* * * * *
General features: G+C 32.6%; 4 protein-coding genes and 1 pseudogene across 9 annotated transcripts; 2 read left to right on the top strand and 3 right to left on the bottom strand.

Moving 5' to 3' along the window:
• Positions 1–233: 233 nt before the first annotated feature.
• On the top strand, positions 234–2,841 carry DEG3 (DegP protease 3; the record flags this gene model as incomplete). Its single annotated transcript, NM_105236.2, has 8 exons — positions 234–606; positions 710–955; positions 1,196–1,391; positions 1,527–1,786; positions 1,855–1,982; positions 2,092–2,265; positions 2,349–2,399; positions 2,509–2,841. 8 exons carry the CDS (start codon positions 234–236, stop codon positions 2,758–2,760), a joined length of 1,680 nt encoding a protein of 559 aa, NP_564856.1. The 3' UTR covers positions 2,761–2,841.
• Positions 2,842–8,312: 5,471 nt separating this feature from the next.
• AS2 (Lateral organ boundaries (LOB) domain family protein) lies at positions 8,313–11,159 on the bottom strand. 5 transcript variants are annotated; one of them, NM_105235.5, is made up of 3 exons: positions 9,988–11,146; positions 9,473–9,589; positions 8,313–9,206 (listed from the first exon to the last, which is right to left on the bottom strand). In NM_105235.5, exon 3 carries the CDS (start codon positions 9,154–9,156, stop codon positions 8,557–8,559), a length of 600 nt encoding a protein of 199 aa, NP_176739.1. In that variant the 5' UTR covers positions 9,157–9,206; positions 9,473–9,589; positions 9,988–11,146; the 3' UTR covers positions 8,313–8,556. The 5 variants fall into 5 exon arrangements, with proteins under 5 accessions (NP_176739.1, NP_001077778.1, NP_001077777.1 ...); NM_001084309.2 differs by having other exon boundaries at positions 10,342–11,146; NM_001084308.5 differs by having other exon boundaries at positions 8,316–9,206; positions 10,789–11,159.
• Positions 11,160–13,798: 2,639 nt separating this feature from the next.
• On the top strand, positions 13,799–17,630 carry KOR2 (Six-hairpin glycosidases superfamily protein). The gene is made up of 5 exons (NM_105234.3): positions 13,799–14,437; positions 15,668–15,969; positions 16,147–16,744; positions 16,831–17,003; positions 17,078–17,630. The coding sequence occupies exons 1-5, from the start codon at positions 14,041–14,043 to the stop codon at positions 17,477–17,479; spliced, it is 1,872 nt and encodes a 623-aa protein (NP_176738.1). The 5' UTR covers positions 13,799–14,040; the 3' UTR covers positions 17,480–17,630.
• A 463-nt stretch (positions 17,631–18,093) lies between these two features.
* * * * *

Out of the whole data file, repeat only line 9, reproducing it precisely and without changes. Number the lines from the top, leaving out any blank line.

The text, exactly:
• A 463-nt stretch (positions 17,631–18,093) lies between these two features.